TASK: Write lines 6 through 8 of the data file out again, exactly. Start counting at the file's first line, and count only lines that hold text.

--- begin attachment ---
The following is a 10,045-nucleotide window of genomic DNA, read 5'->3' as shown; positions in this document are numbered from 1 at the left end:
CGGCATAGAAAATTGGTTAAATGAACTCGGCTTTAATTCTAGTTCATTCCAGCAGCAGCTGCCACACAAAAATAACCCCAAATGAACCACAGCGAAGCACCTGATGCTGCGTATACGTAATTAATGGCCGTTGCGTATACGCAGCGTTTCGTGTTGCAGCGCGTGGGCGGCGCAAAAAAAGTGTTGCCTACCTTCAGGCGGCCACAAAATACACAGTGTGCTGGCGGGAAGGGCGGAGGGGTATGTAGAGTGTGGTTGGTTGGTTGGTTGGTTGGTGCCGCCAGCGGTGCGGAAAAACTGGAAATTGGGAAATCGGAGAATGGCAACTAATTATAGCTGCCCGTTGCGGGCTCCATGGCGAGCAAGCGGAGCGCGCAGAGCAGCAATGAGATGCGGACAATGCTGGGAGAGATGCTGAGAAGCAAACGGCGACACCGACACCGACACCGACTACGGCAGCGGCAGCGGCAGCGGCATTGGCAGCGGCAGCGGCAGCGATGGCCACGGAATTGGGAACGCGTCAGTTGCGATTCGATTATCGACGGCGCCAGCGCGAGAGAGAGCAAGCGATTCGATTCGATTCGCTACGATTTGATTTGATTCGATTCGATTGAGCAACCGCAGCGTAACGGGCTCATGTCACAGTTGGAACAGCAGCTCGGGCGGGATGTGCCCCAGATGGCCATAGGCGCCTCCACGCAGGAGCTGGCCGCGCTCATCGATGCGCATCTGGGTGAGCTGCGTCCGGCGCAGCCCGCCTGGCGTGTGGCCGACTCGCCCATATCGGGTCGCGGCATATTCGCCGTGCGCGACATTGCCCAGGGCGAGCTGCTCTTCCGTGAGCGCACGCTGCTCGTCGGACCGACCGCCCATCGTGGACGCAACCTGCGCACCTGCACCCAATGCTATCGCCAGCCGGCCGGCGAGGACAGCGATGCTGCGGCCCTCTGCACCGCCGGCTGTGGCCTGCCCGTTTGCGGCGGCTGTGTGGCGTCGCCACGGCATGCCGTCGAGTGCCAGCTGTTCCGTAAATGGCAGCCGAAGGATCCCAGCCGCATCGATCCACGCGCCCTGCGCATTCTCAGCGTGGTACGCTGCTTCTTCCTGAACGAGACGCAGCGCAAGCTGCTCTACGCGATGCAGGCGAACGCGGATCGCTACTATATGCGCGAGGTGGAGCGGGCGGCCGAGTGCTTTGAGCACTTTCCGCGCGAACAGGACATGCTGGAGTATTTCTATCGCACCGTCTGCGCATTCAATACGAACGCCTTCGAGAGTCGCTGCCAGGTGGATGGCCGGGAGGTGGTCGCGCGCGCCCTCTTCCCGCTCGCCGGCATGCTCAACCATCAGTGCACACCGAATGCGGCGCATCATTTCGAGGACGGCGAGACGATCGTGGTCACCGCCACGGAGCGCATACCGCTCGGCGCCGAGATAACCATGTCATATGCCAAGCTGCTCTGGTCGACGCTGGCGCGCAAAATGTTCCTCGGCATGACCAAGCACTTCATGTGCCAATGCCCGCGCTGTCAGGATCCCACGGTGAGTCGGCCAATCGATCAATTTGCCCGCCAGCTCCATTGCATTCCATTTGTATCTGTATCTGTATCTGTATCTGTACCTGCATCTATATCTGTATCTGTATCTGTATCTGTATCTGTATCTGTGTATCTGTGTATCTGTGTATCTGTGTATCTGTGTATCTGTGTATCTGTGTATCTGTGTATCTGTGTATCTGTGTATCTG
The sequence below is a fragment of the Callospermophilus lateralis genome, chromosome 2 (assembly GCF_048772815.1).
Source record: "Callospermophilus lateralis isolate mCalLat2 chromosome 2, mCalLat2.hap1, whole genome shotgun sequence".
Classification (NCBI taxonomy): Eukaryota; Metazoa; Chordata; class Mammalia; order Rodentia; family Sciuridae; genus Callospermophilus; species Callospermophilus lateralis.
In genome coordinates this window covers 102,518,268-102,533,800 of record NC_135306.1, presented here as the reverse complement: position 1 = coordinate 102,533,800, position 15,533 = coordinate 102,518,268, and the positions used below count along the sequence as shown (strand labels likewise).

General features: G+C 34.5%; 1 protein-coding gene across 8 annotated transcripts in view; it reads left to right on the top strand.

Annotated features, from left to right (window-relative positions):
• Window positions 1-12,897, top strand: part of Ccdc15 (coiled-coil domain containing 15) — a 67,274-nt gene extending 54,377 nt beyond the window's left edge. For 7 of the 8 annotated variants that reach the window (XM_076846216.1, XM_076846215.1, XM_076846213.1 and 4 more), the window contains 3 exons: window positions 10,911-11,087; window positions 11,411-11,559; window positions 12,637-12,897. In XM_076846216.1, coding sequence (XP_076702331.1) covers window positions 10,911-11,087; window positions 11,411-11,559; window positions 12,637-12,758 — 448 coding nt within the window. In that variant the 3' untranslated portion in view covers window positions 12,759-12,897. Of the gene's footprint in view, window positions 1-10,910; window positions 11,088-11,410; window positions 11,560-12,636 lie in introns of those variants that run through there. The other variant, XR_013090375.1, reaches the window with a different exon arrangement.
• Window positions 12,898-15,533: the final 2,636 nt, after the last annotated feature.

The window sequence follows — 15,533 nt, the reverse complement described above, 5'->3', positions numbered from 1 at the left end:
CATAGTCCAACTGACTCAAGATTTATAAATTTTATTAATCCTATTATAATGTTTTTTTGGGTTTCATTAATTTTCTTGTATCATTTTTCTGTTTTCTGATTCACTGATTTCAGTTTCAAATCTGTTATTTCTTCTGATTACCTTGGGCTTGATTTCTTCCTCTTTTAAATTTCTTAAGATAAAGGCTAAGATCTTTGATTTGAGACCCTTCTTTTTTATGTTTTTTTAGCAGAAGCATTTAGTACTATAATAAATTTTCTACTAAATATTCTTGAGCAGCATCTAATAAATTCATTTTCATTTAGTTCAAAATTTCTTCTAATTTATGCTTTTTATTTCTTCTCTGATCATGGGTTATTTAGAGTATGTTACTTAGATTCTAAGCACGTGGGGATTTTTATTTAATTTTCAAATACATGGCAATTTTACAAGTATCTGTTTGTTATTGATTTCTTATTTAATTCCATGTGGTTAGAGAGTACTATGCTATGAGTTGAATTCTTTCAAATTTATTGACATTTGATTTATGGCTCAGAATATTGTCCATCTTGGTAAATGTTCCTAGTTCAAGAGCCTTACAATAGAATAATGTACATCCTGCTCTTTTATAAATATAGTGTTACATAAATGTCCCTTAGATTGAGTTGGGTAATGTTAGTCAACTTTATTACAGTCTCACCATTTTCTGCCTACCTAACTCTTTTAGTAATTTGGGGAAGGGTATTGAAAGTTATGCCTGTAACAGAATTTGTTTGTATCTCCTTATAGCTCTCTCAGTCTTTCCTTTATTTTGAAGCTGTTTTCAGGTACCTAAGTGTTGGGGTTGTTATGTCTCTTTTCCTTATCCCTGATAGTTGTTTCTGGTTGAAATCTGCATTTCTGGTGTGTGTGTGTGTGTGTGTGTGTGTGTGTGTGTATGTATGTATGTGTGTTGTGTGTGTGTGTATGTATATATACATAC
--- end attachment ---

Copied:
In genome coordinates this window covers 102,518,268-102,533,800 of record NC_135306.1, presented here as the reverse complement: position 1 = coordinate 102,533,800, position 15,533 = coordinate 102,518,268, and the positions used below count along the sequence as shown (strand labels likewise).

General features: G+C 34.5%; 1 protein-coding gene across 8 annotated transcripts in view; it reads left to right on the top strand.

Annotated features, from left to right (window-relative positions):